While this isn’t an article on books, it is a reminder to readers (and writers) that history, storytelling, and reading stories has power. All can change lives, open closed minds and hearts, offer different perspectives that might be just what’s needed to see things more clearly. We’re also reminded, since the heart of story (fiction or nonfiction) is squarely on people, even if they’re fictional characters, it’s imperative that we understand people, their goals, motivations and conflicts. In those insights and revelations, we grasp and shape identity—that of the storypeople and of our own. And with that collective wisdom, we comprehend and appreciate the treasure in tradition.
What we learn from those who came before us, how embracing those traditions served us, gives us a firm hold on who we were, are, and who we choose to be. That solves a lot of potential crises. So what can we learn about Thanksgiving? What in it is significant?
To answer those questions, we must ask, “What does Thanksgiving really mean?”
Time typically confuses things, and right now we’ve an abundance of confusion. Many say we’re neck-deep in a national identity crisis. So rather than discuss the confusion, let’s call on the wisdom of truth. Reacquaint ourselves with it—unfiltered—by returning to the man who officially established our nation’s Thanksgiving holiday.
In 1789, on Thanksgiving Day, George Washington issued the following Thanksgiving Day Proclamation, beginning a tradition in the United States of America that is celebrated still today.
Washington’s 1789 Thanksgiving Day Proclamation
“Whereas it is the duty of all Nations to acknowledge the providence of almighty God, to obey his will, to be grateful for his benefits, and humbly to implore his protection and favor – and Whereas both Houses of Congress have by their joint Committee requested me “to recommend to the People of the United States a day of public thanksgiving and prayer to be observed by acknowledging with grateful hearts the many signal favors of Almighty God, especially by affording them an opportunity peaceably to establish a form of government for their safety and happiness.
“Now therefore I do recommend and assign Thursday the 26th day of November next to be devoted by the People of these States to the service of that great and glorious Being, who is the beneficent Author of all the good that was, that is, or that will be – That we may then all unite in rendering unto him our sincere and humble thanks – for his kind care and protection of the People of this country previous to their becoming a Nation – for the signal and manifold mercies, and the favorable interpositions of his providence, which we experienced in the course and conclusion of the late war –for the great degree of tranquility, union, and plenty, which we have since enjoyed – for the peaceable and rational manner in which we have been enabled to establish constitutions of government for our safety and happiness, and particularly the national One now lately instituted, for the civil and religious liberty with which we are blessed, and the means we have of acquiring and diffusing useful knowledge; and in general for all the great and various favors which he hath been pleased to confer upon us.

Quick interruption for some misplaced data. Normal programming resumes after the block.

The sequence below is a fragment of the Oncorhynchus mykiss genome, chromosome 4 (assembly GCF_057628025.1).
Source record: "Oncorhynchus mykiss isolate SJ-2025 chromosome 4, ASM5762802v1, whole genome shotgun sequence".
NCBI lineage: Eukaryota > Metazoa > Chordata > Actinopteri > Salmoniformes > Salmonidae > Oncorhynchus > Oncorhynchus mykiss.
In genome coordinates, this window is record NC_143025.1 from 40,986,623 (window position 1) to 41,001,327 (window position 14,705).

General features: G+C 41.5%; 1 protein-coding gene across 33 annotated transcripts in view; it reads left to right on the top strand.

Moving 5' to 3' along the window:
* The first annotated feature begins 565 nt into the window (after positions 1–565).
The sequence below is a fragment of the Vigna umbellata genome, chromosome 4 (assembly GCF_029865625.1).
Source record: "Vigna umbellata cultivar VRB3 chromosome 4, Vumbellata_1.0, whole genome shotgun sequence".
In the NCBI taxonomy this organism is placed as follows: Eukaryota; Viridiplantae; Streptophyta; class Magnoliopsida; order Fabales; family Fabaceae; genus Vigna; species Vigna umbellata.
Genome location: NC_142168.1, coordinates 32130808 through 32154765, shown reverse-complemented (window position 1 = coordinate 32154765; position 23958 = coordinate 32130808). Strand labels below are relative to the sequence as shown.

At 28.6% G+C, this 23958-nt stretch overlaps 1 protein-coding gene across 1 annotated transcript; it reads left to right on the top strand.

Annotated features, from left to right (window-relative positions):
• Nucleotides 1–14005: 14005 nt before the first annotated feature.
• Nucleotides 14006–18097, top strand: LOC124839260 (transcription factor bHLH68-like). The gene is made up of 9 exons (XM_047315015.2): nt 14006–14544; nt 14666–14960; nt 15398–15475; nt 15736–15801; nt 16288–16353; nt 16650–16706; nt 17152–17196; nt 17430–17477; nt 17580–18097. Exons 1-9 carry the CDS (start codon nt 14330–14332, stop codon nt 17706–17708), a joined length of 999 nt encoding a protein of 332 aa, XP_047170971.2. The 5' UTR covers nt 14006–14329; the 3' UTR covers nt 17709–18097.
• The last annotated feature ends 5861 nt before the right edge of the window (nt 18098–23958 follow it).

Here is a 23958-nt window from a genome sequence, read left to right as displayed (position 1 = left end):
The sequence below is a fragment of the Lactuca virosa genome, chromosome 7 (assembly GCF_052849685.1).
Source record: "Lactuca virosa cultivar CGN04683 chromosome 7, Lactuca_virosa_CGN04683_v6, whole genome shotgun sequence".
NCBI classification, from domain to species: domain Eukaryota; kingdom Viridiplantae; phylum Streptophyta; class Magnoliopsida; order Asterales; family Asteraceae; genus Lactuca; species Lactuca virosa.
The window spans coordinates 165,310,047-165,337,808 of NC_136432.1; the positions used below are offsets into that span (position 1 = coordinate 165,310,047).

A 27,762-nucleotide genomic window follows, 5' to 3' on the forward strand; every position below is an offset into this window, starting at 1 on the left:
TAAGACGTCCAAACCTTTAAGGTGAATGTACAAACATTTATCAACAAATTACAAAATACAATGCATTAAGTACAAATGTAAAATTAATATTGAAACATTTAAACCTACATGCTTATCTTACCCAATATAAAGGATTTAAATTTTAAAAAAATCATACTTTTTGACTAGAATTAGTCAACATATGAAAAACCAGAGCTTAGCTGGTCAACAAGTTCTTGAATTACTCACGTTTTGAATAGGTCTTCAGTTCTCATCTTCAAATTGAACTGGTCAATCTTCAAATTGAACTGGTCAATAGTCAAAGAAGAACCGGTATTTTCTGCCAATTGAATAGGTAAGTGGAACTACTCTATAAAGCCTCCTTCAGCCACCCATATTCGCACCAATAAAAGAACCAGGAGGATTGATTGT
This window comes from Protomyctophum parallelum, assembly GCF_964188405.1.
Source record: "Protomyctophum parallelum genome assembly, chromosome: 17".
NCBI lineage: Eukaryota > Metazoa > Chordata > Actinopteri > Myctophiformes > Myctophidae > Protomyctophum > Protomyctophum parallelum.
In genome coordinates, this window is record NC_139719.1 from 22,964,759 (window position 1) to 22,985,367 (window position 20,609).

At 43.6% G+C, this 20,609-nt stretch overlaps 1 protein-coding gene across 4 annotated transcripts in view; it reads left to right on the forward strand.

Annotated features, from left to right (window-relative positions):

“And also that we may then unite in most humbly offering our prayers and supplications to the great Lord and Ruler of Nations and beseech him to pardon our national and other transgressions – to enable us all, whether in public or private stations, to perform our several and relative duties properly and punctually – to render our national government a blessing to all the People, by constantly being a government of wise, just, and constitutional laws, discreetly and faithfully executed and obeyed – to protect and guide all Sovereigns and Nations (especially such as have shewn kindness unto us) and to bless them with good government, peace, and concord – To promote the knowledge and practice of true religion and virtue, and the increase of science among them and Us – and generally to grant unto all mankind such a degree of temporal prosperity as he alone knows to be best.
“Given under my hand at the City of New York the third day of October in the year of our Lord 1789.
Insight. Truth. Tradition. Wisdom. Great fodder for characters in stories, and great character fodder for people.
May the traditional spirit of Thanksgiving be a blessing to you and yours. And in times that try souls and make us weary, may we remember to hold fast to our traditions—our identity—and to attitudes of gratitude.
For all our flaws and challenges, ours is an exceptional nation of exceptional people. We might lose our way at times and we forget who we are. But we are fortunate. We have the treasures of traditions and history to remind us.
This Thanksgiving, may we recall who we are, whose we are, why we are who and whose we are. And may we feel to the depths of our souls the value of knowing each and every day.